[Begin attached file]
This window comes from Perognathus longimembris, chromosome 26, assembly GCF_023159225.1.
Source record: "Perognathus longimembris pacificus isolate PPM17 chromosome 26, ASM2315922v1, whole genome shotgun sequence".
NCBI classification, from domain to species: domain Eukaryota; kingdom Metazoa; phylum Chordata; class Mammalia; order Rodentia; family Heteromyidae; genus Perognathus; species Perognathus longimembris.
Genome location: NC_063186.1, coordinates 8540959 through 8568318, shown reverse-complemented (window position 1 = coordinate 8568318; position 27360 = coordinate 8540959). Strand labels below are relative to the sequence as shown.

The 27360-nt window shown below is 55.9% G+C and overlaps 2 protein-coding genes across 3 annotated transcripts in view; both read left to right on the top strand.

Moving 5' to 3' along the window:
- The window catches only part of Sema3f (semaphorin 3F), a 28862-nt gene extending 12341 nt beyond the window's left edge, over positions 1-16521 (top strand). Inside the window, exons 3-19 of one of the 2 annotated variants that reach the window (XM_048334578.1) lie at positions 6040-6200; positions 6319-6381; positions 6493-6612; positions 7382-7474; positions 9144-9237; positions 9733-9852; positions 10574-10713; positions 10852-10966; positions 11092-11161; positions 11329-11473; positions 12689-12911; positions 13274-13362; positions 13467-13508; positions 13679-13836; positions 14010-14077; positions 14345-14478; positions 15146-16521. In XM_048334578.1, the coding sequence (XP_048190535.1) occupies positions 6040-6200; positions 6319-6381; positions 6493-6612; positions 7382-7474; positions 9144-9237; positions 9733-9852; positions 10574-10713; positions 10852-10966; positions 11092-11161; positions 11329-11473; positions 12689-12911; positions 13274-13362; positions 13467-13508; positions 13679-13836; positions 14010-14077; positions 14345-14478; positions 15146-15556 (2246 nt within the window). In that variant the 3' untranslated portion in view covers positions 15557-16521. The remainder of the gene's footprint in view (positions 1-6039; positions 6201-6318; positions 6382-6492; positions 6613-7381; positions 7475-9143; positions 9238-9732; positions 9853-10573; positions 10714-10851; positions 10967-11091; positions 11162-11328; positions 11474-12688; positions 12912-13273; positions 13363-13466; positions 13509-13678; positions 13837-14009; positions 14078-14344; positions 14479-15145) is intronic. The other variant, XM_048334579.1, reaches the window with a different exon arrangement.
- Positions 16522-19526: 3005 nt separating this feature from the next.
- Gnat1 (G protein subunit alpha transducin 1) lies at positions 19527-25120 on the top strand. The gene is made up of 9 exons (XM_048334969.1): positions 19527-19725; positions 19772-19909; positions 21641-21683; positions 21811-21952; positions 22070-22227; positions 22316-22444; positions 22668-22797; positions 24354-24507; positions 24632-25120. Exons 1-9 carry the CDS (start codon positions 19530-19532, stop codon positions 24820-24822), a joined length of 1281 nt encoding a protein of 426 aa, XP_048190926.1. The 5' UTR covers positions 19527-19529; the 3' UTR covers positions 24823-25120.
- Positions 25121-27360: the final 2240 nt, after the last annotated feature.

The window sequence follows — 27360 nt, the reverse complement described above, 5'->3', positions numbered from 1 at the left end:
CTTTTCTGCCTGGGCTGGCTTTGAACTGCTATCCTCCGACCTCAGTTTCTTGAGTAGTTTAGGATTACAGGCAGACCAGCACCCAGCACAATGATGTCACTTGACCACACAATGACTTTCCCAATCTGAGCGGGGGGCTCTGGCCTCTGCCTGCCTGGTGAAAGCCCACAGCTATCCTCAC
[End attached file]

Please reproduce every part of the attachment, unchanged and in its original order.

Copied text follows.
This window comes from Perognathus longimembris, chromosome 26, assembly GCF_023159225.1.
Source record: "Perognathus longimembris pacificus isolate PPM17 chromosome 26, ASM2315922v1, whole genome shotgun sequence".
NCBI classification, from domain to species: domain Eukaryota; kingdom Metazoa; phylum Chordata; class Mammalia; order Rodentia; family Heteromyidae; genus Perognathus; species Perognathus longimembris.
Genome location: NC_063186.1, coordinates 8540959 through 8568318, shown reverse-complemented (window position 1 = coordinate 8568318; position 27360 = coordinate 8540959). Strand labels below are relative to the sequence as shown.

The 27360-nt window shown below is 55.9% G+C and overlaps 2 protein-coding genes across 3 annotated transcripts in view; both read left to right on the top strand.

Moving 5' to 3' along the window:
- The window catches only part of Sema3f (semaphorin 3F), a 28862-nt gene extending 12341 nt beyond the window's left edge, over positions 1-16521 (top strand). Inside the window, exons 3-19 of one of the 2 annotated variants that reach the window (XM_048334578.1) lie at positions 6040-6200; positions 6319-6381; positions 6493-6612; positions 7382-7474; positions 9144-9237; positions 9733-9852; positions 10574-10713; positions 10852-10966; positions 11092-11161; positions 11329-11473; positions 12689-12911; positions 13274-13362; positions 13467-13508; positions 13679-13836; positions 14010-14077; positions 14345-14478; positions 15146-16521. In XM_048334578.1, the coding sequence (XP_048190535.1) occupies positions 6040-6200; positions 6319-6381; positions 6493-6612; positions 7382-7474; positions 9144-9237; positions 9733-9852; positions 10574-10713; positions 10852-10966; positions 11092-11161; positions 11329-11473; positions 12689-12911; positions 13274-13362; positions 13467-13508; positions 13679-13836; positions 14010-14077; positions 14345-14478; positions 15146-15556 (2246 nt within the window). In that variant the 3' untranslated portion in view covers positions 15557-16521. The remainder of the gene's footprint in view (positions 1-6039; positions 6201-6318; positions 6382-6492; positions 6613-7381; positions 7475-9143; positions 9238-9732; positions 9853-10573; positions 10714-10851; positions 10967-11091; positions 11162-11328; positions 11474-12688; positions 12912-13273; positions 13363-13466; positions 13509-13678; positions 13837-14009; positions 14078-14344; positions 14479-15145) is intronic. The other variant, XM_048334579.1, reaches the window with a different exon arrangement.
- Positions 16522-19526: 3005 nt separating this feature from the next.
- Gnat1 (G protein subunit alpha transducin 1) lies at positions 19527-25120 on the top strand. The gene is made up of 9 exons (XM_048334969.1): positions 19527-19725; positions 19772-19909; positions 21641-21683; positions 21811-21952; positions 22070-22227; positions 22316-22444; positions 22668-22797; positions 24354-24507; positions 24632-25120. Exons 1-9 carry the CDS (start codon positions 19530-19532, stop codon positions 24820-24822), a joined length of 1281 nt encoding a protein of 426 aa, XP_048190926.1. The 5' UTR covers positions 19527-19529; the 3' UTR covers positions 24823-25120.
- Positions 25121-27360: the final 2240 nt, after the last annotated feature.

The window sequence follows — 27360 nt, the reverse complement described above, 5'->3', positions numbered from 1 at the left end:
CTTTTCTGCCTGGGCTGGCTTTGAACTGCTATCCTCCGACCTCAGTTTCTTGAGTAGTTTAGGATTACAGGCAGACCAGCACCCAGCACAATGATGTCACTTGACCACACAATGACTTTCCCAATCTGAGCGGGGGGCTCTGGCCTCTGCCTGCCTGGTGAAAGCCCACAGCTATCCTCAC